As a fellowship, we recently started a study of the Acts of Apostles and are presently in Chapter 9. This post will be a brief introduction to The Acts of Apostles and then subsequent posts will follow the lessons we have learnt so far.
The author is identified as Luke the Physician and seen as a sequel to the Gospel according to Luke: “In the first book, O Theophilus, I have dealt with all that Jesus began to do and teach, until the day when he was taken up, after he had given commands through the Holy Spirit to the apostles whom he had chosen.” (Acts 1:1-2). The reference to “the first book” is the Gospel according to Luke as has been said earlier. So Acts can be viewed as a sequel to The Gospel According To Luke (Luke 1:1-4).
According to early church tradition, the book of Acts was written by Luke the Physician, a companion of Paul on his second and third missionary journeys and on the voyage to Rome. Irenaeus, Clement of Alexandria, the anonymous Muratorian Canon, and Eusebius all credit Luke as the author. 
The recepient is also clearly identified in the prologue as Theophilus: “In the first book, O Theophilus…” (1:1). According to John MacArthur,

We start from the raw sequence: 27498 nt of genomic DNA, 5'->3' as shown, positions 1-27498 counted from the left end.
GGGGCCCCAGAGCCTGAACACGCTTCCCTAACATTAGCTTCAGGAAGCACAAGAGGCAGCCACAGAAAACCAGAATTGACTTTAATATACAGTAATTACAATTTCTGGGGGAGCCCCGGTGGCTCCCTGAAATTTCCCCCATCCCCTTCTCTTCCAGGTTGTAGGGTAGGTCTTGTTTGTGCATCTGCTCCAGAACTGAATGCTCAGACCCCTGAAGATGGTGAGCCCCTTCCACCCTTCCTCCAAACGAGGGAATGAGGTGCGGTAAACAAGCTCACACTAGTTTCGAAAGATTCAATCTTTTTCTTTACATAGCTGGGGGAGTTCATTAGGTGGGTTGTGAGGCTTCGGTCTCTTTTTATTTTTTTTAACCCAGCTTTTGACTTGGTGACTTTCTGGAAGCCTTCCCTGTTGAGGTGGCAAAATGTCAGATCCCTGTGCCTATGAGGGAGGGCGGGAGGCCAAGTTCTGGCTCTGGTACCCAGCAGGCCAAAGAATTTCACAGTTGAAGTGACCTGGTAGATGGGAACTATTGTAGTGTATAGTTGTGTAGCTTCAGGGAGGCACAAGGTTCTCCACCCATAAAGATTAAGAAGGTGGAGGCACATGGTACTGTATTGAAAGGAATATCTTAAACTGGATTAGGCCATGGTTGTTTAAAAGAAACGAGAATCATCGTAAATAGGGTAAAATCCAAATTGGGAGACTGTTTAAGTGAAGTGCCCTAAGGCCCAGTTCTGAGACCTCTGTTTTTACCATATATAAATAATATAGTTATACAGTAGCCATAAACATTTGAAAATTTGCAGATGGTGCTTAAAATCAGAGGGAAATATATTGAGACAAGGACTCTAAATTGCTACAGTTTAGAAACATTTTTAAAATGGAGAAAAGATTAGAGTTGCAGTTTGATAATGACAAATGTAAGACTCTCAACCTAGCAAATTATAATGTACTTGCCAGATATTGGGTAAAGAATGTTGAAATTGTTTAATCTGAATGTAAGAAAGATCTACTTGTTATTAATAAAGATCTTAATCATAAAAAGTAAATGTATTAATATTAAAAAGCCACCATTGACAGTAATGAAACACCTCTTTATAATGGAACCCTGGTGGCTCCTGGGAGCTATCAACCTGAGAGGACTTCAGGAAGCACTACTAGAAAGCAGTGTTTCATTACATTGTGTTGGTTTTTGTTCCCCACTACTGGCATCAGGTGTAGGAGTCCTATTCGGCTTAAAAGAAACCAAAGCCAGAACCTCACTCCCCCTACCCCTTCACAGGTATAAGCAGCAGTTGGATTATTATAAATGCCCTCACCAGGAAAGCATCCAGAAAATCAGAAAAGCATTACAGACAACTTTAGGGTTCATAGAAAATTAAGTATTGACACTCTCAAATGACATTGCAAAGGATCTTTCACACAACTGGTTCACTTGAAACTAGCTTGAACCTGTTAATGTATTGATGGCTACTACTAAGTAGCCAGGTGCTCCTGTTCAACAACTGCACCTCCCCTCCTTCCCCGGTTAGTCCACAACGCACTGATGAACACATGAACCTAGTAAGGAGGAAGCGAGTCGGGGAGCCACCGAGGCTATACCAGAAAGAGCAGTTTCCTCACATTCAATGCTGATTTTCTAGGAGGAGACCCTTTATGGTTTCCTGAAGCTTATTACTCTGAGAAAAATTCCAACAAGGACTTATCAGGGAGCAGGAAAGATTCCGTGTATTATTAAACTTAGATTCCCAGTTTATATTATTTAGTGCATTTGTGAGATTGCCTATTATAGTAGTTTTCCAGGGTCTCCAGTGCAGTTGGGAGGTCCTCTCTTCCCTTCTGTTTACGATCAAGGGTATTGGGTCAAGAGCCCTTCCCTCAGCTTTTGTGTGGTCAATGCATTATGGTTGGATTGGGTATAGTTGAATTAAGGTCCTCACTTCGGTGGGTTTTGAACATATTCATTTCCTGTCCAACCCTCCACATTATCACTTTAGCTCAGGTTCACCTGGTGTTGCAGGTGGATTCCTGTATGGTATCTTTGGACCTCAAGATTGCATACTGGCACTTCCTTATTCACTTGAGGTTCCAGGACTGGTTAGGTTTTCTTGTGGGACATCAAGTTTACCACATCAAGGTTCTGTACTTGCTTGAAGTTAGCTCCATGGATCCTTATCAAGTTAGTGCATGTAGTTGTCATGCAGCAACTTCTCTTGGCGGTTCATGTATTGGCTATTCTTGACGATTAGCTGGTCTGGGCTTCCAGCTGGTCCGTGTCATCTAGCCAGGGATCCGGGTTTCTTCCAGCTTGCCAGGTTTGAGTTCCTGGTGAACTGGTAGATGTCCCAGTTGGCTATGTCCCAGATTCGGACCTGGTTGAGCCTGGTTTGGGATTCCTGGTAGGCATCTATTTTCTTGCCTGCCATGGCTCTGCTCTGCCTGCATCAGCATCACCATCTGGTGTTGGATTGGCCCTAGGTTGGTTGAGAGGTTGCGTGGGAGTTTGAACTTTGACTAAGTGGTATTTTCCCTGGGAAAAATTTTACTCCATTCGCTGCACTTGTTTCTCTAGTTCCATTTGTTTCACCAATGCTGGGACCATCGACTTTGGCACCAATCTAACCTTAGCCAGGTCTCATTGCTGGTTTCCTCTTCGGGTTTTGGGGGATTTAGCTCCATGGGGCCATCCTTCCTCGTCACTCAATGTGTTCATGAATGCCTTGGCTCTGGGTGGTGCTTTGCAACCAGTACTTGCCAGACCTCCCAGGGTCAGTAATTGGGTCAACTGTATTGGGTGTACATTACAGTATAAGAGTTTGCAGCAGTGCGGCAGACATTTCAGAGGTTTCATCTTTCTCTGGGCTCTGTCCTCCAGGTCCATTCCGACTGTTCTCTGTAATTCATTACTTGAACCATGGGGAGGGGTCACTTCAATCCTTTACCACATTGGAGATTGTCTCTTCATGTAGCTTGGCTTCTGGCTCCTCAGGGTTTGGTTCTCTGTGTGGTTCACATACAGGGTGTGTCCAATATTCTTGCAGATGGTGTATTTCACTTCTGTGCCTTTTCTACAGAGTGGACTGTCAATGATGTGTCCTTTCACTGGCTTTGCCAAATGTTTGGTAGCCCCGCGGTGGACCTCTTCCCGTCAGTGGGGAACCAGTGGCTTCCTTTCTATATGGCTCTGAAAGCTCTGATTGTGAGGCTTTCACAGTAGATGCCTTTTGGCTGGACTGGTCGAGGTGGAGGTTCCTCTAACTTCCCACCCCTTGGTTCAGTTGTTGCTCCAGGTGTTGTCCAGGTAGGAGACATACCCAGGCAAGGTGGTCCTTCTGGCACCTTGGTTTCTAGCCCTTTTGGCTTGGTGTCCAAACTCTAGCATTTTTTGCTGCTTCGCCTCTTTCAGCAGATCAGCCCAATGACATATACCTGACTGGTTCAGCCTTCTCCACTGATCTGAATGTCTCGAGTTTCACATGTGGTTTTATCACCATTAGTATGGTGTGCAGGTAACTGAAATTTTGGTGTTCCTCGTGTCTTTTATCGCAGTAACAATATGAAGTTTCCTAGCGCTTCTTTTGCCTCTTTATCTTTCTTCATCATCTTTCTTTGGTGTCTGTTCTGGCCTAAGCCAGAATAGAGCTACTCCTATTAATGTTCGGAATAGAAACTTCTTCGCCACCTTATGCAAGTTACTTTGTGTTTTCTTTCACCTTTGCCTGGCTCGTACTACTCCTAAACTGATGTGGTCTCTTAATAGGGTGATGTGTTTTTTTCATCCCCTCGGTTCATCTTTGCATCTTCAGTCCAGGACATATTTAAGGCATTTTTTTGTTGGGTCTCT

Theophilus, whose name means “lover of God,” is unknown to history apart from his mention in Luke and Acts. Whether he was a believer whom Luke was instructing or a pagan whom Luke sought to convert is not known. Luke’s address of him as “most excellent Theophilus” (Luke 1:3) suggests he was a Roman official of some importance (cf 24:3; 26:25). 
Why Acts Was Written
As was identified earlier, Acts is a sequel to the gospel according to Luke and it was written primarily to instruct Theophilus, its receipient about the life of Christ after his ascension. The author identifies that, in the first book, he “dealt with all that Jesus began to do and teach, until the day when he was taken up, after he had given commands through the Holy Spirit to the apostles whom he had chosen.”(vv.1-2). This means that Acts was written primarly to chronicle events after Jesus’ ascension and the work of the Holy Spirit through the Apostles in the early church. That makes clear sense why it is then calles “The Acts of The Apostles.”
What We Can Learn From Acts.
As a narrative, we can learn about the life of the early church and its involvement in Missions. In the book of Acts we see how the Apostles engaged their communities through the power of the Holy Spirit. Most importantly, as we read and study the book of Acts, we come face to face with the reality of the person of Christ and his saving grace. It is in Acts we see the powerful proclamation of the exclusivity of Christ for salvation: “And there is salvation in no one else, for there is no other name under heaven given among men by which we must be saved.” (Acts 4:12).
As believers, the book of Acts is a great example of a book to stir us up to engage our community with the gospel of Christ.
1. R.C. Sproul, The Reformation Study Bible NKJV (Orlando: Florida, Reformation Trust, 2016), 1996
2. John MacArthur, The MacArthur Bible Commentary (Nashville, Thomas Nelson, 2005), 1430